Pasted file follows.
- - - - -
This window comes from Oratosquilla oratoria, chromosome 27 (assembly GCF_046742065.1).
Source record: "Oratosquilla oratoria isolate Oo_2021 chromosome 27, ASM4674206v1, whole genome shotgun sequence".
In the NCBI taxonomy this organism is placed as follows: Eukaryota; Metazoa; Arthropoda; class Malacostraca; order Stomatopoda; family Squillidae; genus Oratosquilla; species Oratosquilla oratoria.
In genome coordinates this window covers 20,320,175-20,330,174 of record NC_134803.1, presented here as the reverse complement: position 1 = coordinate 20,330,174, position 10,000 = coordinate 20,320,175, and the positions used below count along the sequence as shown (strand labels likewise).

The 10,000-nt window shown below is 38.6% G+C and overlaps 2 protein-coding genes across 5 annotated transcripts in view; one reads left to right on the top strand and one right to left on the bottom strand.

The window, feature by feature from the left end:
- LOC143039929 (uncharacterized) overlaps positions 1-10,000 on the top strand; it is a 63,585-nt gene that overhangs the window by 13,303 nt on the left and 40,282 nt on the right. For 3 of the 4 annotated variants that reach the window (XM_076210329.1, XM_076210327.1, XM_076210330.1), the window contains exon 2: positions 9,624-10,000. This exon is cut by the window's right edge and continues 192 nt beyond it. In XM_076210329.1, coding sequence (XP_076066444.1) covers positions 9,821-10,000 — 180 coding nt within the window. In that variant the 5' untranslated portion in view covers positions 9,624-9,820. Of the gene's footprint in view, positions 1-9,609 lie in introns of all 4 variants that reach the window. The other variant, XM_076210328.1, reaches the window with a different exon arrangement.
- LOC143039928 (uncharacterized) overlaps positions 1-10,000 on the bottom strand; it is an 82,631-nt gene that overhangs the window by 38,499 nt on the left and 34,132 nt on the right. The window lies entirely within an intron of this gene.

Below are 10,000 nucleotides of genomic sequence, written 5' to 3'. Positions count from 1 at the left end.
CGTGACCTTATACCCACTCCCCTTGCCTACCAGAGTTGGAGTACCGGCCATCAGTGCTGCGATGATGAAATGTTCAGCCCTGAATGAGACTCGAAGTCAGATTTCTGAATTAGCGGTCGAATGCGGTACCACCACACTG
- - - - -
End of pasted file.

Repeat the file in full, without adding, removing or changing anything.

This window comes from Oratosquilla oratoria, chromosome 27 (assembly GCF_046742065.1).
Source record: "Oratosquilla oratoria isolate Oo_2021 chromosome 27, ASM4674206v1, whole genome shotgun sequence".
In the NCBI taxonomy this organism is placed as follows: Eukaryota; Metazoa; Arthropoda; class Malacostraca; order Stomatopoda; family Squillidae; genus Oratosquilla; species Oratosquilla oratoria.
In genome coordinates this window covers 20,320,175-20,330,174 of record NC_134803.1, presented here as the reverse complement: position 1 = coordinate 20,330,174, position 10,000 = coordinate 20,320,175, and the positions used below count along the sequence as shown (strand labels likewise).

The 10,000-nt window shown below is 38.6% G+C and overlaps 2 protein-coding genes across 5 annotated transcripts in view; one reads left to right on the top strand and one right to left on the bottom strand.

The window, feature by feature from the left end:
- LOC143039929 (uncharacterized) overlaps positions 1-10,000 on the top strand; it is a 63,585-nt gene that overhangs the window by 13,303 nt on the left and 40,282 nt on the right. For 3 of the 4 annotated variants that reach the window (XM_076210329.1, XM_076210327.1, XM_076210330.1), the window contains exon 2: positions 9,624-10,000. This exon is cut by the window's right edge and continues 192 nt beyond it. In XM_076210329.1, coding sequence (XP_076066444.1) covers positions 9,821-10,000 — 180 coding nt within the window. In that variant the 5' untranslated portion in view covers positions 9,624-9,820. Of the gene's footprint in view, positions 1-9,609 lie in introns of all 4 variants that reach the window. The other variant, XM_076210328.1, reaches the window with a different exon arrangement.
- LOC143039928 (uncharacterized) overlaps positions 1-10,000 on the bottom strand; it is an 82,631-nt gene that overhangs the window by 38,499 nt on the left and 34,132 nt on the right. The window lies entirely within an intron of this gene.

Below are 10,000 nucleotides of genomic sequence, written 5' to 3'. Positions count from 1 at the left end.
CGTGACCTTATACCCACTCCCCTTGCCTACCAGAGTTGGAGTACCGGCCATCAGTGCTGCGATGATGAAATGTTCAGCCCTGAATGAGACTCGAAGTCAGATTTCTGAATTAGCGGTCGAATGCGGTACCACCACACTG